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Life With Palm VII

3 minute read
Josh Quittner

I figured that if I spent a lot of time with the new PalmVII, the first wireless organizer to evolve from the blockbuster PalmPilot, my hard-nosed journalist’s cynicism would quickly nuzzle aside my techno-infatuation. But after squiring the VII around for a few weeks, I’m more in love than ever. For years the notion of an easy-to-use device that connects man to Net–from anywhere–has been the stuff of geek dreams. Now, at long last, vaporware has been made silicon. On my VII, I’ve received e-mail from my wife while riding under Manhattan (“Stop showing that thing in the subway!” she wrote. “You’ll lose it…”) and whined at editors while on the railroad whizzing to work. I’ve read real-time Long Island Expressway traffic updates while sitting in my office 23 floors above the ground–and, after ignoring them, bailed myself out with custom-made driving directions while stuck in bumper-to-bumper traffic. I’ve looked up local movie listings, browsed synopses of techtrends on Slashdot.org (a website whose motto is “News for Nerds”) and snagged up-to-the-minute Yankees scores. The Palm fits comfortably in my shirt pocket, runs for a month on a pair of AAA batteries, has an invitingly readable screen and a cute, clip-up antenna, just like a Star Trek communicator. It is perfect and adorable in every respect save one: it costs way, way too much.

That’s a little like saying the portions are too small at a four-star restaurant. But in this case, the criticism could be fatal. The unit itself retails for $599, which is supportable, I guess. But Palm’s basic wireless service is $9.99 a month, which buys you 50 kilobytes, or 150 Palm-screen pages of text. I ran through that in a day. And at the end of two weeks, after consciously limiting consumption, I had used 138 kilobytes–$35.20 more than the basic charge. Even the $24.99-for-150-kilobyte, big-user plan would be inadequate for me. How can any self-respecting info junkie–who’s presumably already paying for a cell phone and a separate Net connection–afford that? Is the Palm VII only meant for rich guys who own websites that just went public? Or maybe 3Com is intentionally trying to roll out the device slowly, perhaps as a way of ensuring that Palm.Net can handle what would otherwise be crushing demand? Since the gizmo is being sold only in the New York City area until it’s distributed nationally in the fall, I’m backing the crushing-demand theory. Later, an all-you-can-eat service could keep at bay all those folks thinking of buying devices that use Microsoft’s Windows CE, an operating system that competes with Palm’s.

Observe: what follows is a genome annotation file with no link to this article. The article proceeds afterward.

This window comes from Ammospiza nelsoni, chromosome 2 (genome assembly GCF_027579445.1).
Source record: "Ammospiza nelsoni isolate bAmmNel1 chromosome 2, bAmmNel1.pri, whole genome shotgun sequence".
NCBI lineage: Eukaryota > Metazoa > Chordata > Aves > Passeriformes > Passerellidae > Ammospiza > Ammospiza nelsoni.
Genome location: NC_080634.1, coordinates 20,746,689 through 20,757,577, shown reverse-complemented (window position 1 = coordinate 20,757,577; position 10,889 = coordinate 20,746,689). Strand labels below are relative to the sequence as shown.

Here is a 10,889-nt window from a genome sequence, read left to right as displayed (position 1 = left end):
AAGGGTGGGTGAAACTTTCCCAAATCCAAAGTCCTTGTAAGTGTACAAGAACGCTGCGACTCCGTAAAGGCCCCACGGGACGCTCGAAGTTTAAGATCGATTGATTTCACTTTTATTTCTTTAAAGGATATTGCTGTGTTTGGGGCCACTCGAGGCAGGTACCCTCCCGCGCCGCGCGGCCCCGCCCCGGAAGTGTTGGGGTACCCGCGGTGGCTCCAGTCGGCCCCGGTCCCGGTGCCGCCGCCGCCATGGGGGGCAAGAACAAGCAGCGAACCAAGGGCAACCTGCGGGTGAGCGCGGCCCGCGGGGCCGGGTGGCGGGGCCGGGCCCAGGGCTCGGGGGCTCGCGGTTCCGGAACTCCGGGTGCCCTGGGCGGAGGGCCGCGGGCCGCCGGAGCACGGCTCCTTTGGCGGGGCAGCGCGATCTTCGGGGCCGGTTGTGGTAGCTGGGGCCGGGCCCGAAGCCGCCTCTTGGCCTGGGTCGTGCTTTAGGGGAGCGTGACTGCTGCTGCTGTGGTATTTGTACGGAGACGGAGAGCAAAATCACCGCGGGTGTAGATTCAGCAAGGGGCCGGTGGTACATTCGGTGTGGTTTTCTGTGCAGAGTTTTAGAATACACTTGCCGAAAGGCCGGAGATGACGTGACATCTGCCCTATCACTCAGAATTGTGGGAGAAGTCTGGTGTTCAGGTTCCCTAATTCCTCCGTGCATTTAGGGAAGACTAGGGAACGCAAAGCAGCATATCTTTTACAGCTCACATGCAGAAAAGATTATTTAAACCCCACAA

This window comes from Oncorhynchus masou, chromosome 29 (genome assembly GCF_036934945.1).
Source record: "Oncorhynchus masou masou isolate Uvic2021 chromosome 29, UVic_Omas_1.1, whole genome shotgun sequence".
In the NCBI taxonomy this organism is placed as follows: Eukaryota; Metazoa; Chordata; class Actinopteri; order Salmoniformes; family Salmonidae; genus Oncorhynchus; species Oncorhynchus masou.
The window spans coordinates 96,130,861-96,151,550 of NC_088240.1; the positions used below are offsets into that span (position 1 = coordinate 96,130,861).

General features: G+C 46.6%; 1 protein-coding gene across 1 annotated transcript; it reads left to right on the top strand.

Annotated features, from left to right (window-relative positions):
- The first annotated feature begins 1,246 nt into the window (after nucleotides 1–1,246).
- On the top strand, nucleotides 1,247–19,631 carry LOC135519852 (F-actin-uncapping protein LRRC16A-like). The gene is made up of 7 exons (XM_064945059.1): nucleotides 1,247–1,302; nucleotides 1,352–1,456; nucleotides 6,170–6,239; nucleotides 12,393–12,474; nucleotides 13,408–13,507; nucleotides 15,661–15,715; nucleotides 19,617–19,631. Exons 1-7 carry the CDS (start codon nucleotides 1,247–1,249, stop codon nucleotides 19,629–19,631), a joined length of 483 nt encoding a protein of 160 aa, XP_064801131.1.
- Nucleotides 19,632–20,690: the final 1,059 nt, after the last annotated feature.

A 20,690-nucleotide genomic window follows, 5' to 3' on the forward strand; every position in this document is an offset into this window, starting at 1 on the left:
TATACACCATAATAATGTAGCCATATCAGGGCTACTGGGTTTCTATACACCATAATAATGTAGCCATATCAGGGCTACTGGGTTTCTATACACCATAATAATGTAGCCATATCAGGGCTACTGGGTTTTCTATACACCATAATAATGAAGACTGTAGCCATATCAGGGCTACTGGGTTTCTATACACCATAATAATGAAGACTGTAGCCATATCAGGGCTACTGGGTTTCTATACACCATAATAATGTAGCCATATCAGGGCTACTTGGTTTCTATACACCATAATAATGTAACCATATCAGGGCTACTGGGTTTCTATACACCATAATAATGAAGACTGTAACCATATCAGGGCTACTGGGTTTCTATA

Anyway, setup was a snap, done wirelessly in minutes. The Palm’s built-in 8,000-bits-per-second modem is way slower than today’s 56-kbps standard, but 3Com made up for it by creating a low-bandwidth, mostly graphics-free way to search the Web. Indeed, on the VII you don’t browse the Web, you “clip” it. Palm users can visit only participating websites (so far, a few hundred have signed up) rather than the entire Web. While I was at first offended at this idea–the Internet is meant to be open and free!–I quickly appreciated the faster downloads and utilitarian data. If the Palm takes off (did I mention the service is too expensive?), I can even imagine people doing the unthinkable: paying for selected Web content. But not at these prices.

For more on such gizmos, visit our website at timedigital.com Questions for Quittner? E-mail him at jquit@well.com

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